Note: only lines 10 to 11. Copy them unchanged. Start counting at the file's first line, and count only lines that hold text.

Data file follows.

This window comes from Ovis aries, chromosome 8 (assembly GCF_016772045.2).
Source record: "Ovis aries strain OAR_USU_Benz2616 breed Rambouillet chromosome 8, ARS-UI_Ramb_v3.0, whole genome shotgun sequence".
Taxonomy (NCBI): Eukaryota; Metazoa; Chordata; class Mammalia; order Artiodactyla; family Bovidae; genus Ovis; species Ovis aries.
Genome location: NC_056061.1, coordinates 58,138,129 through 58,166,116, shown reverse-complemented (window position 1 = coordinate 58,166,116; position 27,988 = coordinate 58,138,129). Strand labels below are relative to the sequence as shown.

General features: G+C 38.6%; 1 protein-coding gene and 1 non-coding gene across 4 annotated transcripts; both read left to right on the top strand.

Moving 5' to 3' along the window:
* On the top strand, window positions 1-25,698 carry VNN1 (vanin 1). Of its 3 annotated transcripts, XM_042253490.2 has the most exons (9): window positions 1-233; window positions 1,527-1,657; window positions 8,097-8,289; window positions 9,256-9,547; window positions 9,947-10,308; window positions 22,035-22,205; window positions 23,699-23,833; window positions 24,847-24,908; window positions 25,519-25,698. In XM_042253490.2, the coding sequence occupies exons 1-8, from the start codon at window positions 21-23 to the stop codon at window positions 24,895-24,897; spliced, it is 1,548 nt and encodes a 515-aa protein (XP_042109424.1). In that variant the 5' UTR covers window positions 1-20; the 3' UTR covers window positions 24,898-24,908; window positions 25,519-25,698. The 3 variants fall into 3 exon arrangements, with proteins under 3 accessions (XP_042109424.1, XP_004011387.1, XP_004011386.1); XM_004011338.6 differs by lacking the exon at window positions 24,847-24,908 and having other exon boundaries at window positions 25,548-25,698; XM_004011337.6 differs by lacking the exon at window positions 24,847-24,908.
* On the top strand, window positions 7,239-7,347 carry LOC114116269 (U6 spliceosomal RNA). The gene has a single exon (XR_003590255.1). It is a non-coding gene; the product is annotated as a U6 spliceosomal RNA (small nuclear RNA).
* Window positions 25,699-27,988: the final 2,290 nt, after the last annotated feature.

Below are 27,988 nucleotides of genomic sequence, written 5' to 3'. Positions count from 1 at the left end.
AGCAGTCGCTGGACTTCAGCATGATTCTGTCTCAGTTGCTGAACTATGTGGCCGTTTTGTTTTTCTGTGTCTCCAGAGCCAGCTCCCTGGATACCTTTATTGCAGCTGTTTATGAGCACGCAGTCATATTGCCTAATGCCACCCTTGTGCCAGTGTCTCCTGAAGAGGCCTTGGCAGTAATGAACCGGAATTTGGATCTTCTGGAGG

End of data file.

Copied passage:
Below are 27,988 nucleotides of genomic sequence, written 5' to 3'. Positions count from 1 at the left end.
AGCAGTCGCTGGACTTCAGCATGATTCTGTCTCAGTTGCTGAACTATGTGGCCGTTTTGTTTTTCTGTGTCTCCAGAGCCAGCTCCCTGGATACCTTTATTGCAGCTGTTTATGAGCACGCAGTCATATTGCCTAATGCCACCCTTGTGCCAGTGTCTCCTGAAGAGGCCTTGGCAGTAATGAACCGGAATTTGGATCTTCTGGAGG